Half-finished buildings sit with gaping holes, windows without glass, parking lots without cars. Classy signs announce the now-derailed development: Colorado Crossing, on the weeded byway leading to its skeletal remains off Voyager and Interquest parkways.
A nearly completed multiplex movie theater, flanked by a half-done office building and a parking garage, all sit vacant and unused, casualties of an economic downturn unparalleled since the Great Depression.
The fate of the once-promising Colorado Crossing — an ambitious project that would have created a mixed-use entertainment, office and housing development — remains in question, tangled up in lawsuits and bankruptcy filings.
Colorado Crossing was the vision of developer Jannie Richardson and her company, SRKO Family Partnerships. The project ran into cost overruns and lack of financing, and Richardson declared both personal and business bankruptcy in 2010.
But at least one business owner stiffed by nonpayment hopes the case will be resolved in 90 days.
Richardson declined to comment for this article.
Once dubbed “Colorado Springs’ second downtown,” Colorado Crossing was to include office, entertainment and retail space, multi-family housing and hotels — an entertainment mecca for families in northern Colorado Springs.
“We’re in the process of developing a reorganization plan to get it out of bankruptcy.”
– Jim Johnson, GE Johnson Construction Co.
At the time, Richardson was in a race to get started, trying to beat competitors building a similar — but much less ambitious — project in a close-by development on Interquest Parkway. Today, the Interquest Marketplace includes a Regal Cinema, a bowling alley, two restaurants and a Kum & Go.
Meanwhile, Richardson’s development languishes, buildings open to the elements and unprotected from vandals.
Of the 153-acre development, only 17.5 acres had been developed before SRKO encountered financial troubles in 2008, just as the bottom fell out of the banking and housing industries. Too much debt led to the bankruptcy filing. Denver trustee C. Randel Lewis was named to care for many of the assets.
Assessor records show Richardson still owns parcels totaling a little more than 18 acres at Colorado Crossing. Assessor records also show Lewis as the trustee of 126.5 acres adjacent to the Richardson property at Colorado Crossing.
Some properties that had been owned by SRKO and Richardson were sold at auction in June; several properties remain in their name, according to public records.
Properties that were auctioned included 75 acres of development land in Douglas County, off Interstate 25 and south of Yucca Hills; rental units in Manitou Springs; office buildings in Arizona and on North Academy Boulevard in Colorado Springs; condominiums in Denver, California and Florida, and single-family homes in Texas and Colorado Springs. Seven cottages at 15-27 Old Crystal Park Road sold for $225,777 to a Castle Rock firm.
According to the El Paso County assessor, several properties sold June 6. Many of the properties sold to Newgrounds LLC, which has as its registered agent Jeffrey R. Stinson, and the address is listed as 295 Via Linda Vista, Richardson’s home. Those properties include 109 N. Wahsatch Ave. and 410 E. Kiowa St., which sold collectively for $175,000. The 3423 W. Pikes Peak Ave. parcel sold for $25,000 in July, according to assessor records. Its owner’s address is also listed at 295 Via Linda Vista.
Other properties on North Academy remain in the hands of Jannie Richardson LLC, with one office building, at 5540 N. Academy Blvd., still listed under the direction of the court-appointed trustee.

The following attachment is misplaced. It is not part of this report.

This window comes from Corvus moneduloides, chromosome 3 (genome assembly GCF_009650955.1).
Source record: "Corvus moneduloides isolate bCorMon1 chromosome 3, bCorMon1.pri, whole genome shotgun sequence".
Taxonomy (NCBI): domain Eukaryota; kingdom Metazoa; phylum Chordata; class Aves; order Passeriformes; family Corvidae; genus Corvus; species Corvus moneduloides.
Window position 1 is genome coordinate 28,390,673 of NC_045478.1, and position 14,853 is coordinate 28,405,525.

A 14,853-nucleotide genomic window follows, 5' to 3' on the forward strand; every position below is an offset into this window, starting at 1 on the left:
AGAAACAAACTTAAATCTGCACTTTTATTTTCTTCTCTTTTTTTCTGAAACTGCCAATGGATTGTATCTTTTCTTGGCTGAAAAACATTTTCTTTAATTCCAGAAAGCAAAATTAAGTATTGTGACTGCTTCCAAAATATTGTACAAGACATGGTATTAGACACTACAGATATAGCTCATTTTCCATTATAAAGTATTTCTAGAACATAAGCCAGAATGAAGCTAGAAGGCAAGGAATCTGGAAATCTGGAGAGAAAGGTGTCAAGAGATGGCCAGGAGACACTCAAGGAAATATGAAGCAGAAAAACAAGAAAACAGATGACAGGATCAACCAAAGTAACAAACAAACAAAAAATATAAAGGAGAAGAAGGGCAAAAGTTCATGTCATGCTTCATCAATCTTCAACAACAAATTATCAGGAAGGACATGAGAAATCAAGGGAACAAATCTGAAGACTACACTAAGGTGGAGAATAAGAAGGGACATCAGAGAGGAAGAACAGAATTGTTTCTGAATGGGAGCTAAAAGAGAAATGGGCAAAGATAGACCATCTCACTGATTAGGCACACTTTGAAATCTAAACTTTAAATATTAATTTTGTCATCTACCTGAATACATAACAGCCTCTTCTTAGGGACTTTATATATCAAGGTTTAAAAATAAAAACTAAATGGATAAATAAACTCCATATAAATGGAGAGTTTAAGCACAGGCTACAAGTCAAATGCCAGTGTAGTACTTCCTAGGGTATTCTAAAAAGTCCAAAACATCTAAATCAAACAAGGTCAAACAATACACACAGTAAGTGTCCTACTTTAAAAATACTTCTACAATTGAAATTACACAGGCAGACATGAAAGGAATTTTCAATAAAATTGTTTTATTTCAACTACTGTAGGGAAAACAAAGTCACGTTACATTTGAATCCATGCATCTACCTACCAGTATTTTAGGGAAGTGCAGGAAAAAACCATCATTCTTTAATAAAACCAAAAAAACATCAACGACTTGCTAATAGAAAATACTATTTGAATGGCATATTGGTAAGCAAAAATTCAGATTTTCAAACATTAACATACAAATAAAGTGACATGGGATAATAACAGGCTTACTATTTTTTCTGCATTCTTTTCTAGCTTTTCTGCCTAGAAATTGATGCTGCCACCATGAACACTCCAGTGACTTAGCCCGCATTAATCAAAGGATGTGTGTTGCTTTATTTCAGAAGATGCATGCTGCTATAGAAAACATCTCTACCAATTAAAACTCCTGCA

On July 18, the bankruptcy court, under Judge Sidney Brooks, allowed SRKO Family Limited Partnership to sell the two pieces of Douglas County development property.
The judge determined the sale of one parcel to be encumbered by a lien by Concrete Management for $1.14 million and the sale of the other parcel to be encumbered by that lien as well as one for $1.5 million to the benefit of N.A. Rieger.
Ho Investments LLC, a company whose principal address is 295 Via Linda Vista, also owns multiple properties in El Paso County, assessor records show. Colorado Secretary of State records list Jeffrey and Jessica Stinson as persons of record for Ho Investments LLC.
In Colorado Springs, local businesses are still waiting to be paid millions they are owed for the early stages of the development.
“We’re in the process of developing a reorganization plan to get it out of bankruptcy,” said Jim Johnson, president and CEO of GE Johnson Construction Company. He said he hopes it will be completed within 90 days.
In 2010, Johnson and other lien-holders were planning to file a competing bankruptcy organization plan. However, the group was advised to not file it because of uncertainty regarding Richardson’s personal bankruptcy, Johnson said this week.
Richardson and SRKO owe the construction company between $2.1 million and $2.2 million, he said. In total, Richardson and SRKO owe between $18 million and $20 million to contractors and others involved in the development.
A March judgment by District Judge Gregory Werner ordered SRKO and Richardson to pay more than $17 million and closed the case, “pending the conclusion of SRKO’s bankruptcy action,” the judge said in his ruling.
“We never received payment,” Johnson said. “I think there’s going to be a plan over time to pay the contractors. It beats where we’re at today. Most of us want some certainty.
“We can plan around getting 75 cents on the dollar or 35 cents on the dollar. We just need something to plan around.”
“It’s up in the air,” said Jim Sorensen, chairman of Stresscon, a pre-cast concrete firm in Denver and Colorado Springs. Stresscon is owed $2.1 million plus interest for concrete work done on the parking garage, Sorensen said.
More than 60 other businesses and individuals are listed as lien-holders.